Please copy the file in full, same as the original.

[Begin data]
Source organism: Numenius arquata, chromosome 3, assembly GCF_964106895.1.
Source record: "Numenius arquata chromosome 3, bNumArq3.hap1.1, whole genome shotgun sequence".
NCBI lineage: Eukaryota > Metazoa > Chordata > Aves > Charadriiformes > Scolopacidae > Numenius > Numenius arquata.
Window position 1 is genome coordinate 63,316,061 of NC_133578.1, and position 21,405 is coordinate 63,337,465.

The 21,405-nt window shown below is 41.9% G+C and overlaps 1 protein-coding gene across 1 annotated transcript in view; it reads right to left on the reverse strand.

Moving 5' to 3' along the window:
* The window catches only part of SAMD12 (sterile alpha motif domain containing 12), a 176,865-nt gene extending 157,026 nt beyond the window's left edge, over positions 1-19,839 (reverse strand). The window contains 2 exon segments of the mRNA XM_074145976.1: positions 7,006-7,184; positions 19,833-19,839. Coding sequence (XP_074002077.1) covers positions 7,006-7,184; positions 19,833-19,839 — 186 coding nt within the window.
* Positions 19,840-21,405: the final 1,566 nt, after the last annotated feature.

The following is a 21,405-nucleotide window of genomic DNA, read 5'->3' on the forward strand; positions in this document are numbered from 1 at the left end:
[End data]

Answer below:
Source organism: Numenius arquata, chromosome 3, assembly GCF_964106895.1.
Source record: "Numenius arquata chromosome 3, bNumArq3.hap1.1, whole genome shotgun sequence".
NCBI lineage: Eukaryota > Metazoa > Chordata > Aves > Charadriiformes > Scolopacidae > Numenius > Numenius arquata.
Window position 1 is genome coordinate 63,316,061 of NC_133578.1, and position 21,405 is coordinate 63,337,465.

The 21,405-nt window shown below is 41.9% G+C and overlaps 1 protein-coding gene across 1 annotated transcript in view; it reads right to left on the reverse strand.

Moving 5' to 3' along the window:
* The window catches only part of SAMD12 (sterile alpha motif domain containing 12), a 176,865-nt gene extending 157,026 nt beyond the window's left edge, over positions 1-19,839 (reverse strand). The window contains 2 exon segments of the mRNA XM_074145976.1: positions 7,006-7,184; positions 19,833-19,839. Coding sequence (XP_074002077.1) covers positions 7,006-7,184; positions 19,833-19,839 — 186 coding nt within the window.
* Positions 19,840-21,405: the final 1,566 nt, after the last annotated feature.

The following is a 21,405-nucleotide window of genomic DNA, read 5'->3' on the forward strand; positions in this document are numbered from 1 at the left end: